There again if the frequency is low none of this may be a problem.
I think if it was designed locally by Silicon Chip staff I think you will find that the wire will be readily obtainable.
Be careful also of the type of plastic the coil is wound on. If a type is specified use it.
You guys are correct regarding your advice re the diameter of wire for winding RF
transformers and inductors. The Silicon Chip Online has an errata section which states:
“The parts list on p36 of the November 2019 issue called for 1m of 0.25mm diameter ECW for winding T1 & L6 while the winding instructions on p63 of the December issue say 0.125mm diameter. You can use either diameter; if using 0.25mm diameter, wind the first layer on T1 & L6 in two layers. If using 0.125mm diameter, you should be able to fit the turns in one layer. (06/20)”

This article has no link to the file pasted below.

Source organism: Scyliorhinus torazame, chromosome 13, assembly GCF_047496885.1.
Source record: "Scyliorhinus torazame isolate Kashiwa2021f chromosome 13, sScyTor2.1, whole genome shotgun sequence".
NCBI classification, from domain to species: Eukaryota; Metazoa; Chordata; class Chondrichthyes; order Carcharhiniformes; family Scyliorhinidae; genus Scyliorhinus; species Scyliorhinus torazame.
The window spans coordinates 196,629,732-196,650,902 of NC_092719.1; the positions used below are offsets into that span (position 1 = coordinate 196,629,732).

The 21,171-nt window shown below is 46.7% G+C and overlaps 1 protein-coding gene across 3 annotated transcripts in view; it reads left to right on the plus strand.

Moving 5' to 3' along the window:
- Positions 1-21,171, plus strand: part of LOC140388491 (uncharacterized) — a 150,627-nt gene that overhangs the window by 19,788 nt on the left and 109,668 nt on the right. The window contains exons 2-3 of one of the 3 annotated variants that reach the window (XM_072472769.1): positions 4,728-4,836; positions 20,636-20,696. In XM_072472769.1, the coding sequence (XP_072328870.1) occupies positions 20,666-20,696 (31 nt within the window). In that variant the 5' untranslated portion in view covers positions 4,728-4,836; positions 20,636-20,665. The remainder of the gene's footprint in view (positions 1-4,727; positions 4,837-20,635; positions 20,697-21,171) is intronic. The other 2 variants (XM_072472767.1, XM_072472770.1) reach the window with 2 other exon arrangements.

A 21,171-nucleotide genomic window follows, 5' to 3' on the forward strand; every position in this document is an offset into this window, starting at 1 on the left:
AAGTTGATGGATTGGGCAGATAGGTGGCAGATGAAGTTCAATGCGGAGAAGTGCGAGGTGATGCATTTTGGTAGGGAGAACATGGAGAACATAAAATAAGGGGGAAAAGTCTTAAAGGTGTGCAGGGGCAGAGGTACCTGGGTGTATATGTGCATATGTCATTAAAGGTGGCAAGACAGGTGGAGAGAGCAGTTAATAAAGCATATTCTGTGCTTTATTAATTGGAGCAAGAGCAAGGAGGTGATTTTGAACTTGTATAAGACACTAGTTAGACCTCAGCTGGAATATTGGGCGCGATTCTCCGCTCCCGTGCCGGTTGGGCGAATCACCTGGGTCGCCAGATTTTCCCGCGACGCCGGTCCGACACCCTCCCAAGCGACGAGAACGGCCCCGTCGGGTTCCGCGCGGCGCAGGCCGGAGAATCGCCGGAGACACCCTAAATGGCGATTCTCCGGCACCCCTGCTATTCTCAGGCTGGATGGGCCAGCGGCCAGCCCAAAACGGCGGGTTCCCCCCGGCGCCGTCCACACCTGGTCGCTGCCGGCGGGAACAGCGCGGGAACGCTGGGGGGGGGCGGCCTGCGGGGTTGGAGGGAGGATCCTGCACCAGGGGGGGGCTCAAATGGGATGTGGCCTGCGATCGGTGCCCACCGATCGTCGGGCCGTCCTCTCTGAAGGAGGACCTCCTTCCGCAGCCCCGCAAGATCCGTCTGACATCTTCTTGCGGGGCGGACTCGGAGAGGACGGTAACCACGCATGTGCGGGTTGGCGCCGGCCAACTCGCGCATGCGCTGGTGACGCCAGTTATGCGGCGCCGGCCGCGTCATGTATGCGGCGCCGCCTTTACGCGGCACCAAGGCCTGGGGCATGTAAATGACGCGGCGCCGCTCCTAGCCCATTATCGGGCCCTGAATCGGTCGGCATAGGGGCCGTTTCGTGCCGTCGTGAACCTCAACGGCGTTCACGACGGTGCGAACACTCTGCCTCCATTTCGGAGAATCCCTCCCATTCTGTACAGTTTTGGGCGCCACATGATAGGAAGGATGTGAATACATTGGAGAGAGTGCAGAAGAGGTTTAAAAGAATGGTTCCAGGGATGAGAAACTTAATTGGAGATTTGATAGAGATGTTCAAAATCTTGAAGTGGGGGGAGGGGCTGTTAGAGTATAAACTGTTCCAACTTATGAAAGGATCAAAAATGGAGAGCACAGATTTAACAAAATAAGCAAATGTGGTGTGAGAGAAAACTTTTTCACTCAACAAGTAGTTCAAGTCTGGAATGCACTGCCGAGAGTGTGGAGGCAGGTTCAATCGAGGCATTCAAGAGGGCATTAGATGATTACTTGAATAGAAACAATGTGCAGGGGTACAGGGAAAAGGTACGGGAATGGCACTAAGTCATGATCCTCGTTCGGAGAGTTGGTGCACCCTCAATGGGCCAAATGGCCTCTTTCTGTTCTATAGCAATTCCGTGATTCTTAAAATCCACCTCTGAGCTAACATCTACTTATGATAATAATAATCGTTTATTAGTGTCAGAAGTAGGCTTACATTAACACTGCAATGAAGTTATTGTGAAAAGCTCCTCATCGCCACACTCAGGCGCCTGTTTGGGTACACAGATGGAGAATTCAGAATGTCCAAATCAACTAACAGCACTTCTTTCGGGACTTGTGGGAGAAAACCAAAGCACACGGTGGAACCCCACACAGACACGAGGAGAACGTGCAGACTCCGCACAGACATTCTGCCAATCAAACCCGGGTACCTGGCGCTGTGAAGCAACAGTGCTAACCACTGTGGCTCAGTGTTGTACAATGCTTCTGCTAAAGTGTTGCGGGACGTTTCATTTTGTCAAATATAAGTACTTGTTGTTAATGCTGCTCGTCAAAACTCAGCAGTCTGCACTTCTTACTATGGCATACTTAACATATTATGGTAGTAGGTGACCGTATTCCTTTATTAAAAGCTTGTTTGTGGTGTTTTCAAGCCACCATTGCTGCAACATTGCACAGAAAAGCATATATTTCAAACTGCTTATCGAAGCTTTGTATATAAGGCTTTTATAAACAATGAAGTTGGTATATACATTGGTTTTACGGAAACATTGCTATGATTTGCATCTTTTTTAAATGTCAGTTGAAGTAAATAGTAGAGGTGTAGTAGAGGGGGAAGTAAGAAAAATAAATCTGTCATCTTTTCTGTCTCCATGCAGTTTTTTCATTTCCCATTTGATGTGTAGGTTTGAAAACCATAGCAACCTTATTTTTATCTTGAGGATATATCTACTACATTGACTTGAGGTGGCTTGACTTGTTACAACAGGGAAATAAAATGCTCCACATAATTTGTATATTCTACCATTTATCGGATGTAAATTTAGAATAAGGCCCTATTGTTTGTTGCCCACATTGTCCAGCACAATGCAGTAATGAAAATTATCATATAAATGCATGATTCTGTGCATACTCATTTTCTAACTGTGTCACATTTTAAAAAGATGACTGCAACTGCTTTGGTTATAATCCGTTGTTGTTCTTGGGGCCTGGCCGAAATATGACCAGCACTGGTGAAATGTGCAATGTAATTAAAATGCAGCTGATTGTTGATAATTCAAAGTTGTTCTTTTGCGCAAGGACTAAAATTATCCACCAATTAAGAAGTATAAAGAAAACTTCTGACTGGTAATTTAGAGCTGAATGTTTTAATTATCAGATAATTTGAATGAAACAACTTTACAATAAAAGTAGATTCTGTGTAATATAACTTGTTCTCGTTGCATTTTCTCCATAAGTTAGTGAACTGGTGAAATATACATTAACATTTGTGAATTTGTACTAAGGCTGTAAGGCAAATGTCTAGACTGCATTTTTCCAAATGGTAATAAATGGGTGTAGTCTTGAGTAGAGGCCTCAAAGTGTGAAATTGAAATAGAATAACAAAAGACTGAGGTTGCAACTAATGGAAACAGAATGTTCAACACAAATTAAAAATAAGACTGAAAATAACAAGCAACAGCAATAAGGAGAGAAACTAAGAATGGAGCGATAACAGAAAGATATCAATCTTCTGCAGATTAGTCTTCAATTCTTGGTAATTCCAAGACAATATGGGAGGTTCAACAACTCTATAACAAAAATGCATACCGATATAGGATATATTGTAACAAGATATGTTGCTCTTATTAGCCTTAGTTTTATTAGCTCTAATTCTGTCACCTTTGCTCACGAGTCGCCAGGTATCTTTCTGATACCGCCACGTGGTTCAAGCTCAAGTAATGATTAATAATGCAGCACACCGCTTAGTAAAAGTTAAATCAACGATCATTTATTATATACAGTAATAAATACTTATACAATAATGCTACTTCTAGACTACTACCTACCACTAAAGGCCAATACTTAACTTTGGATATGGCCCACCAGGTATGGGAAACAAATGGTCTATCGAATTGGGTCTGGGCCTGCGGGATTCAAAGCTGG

In response to my email to SC about substitution of wire diameter, they responded:
“Yes, 0.12mm or 0.13mm are within manufacturing tolerance of 0.125mm diameter so would be expected to give identical results.
The diameter has a small effect as it determines how thick the windings become but you are right that the number of turns is the primary concern, along with the resistance and current-carrying capacity of the wire (neither being terribly important in this case).
I agree that you can get away with using a range of different wire diameters. Keep in mind that the errata doesn’t say that you need to change the number of turns depending on whether you are using 0.125mm and 0.25mm diameter wire, so you can probably use anything in between those values with satisfactory results.”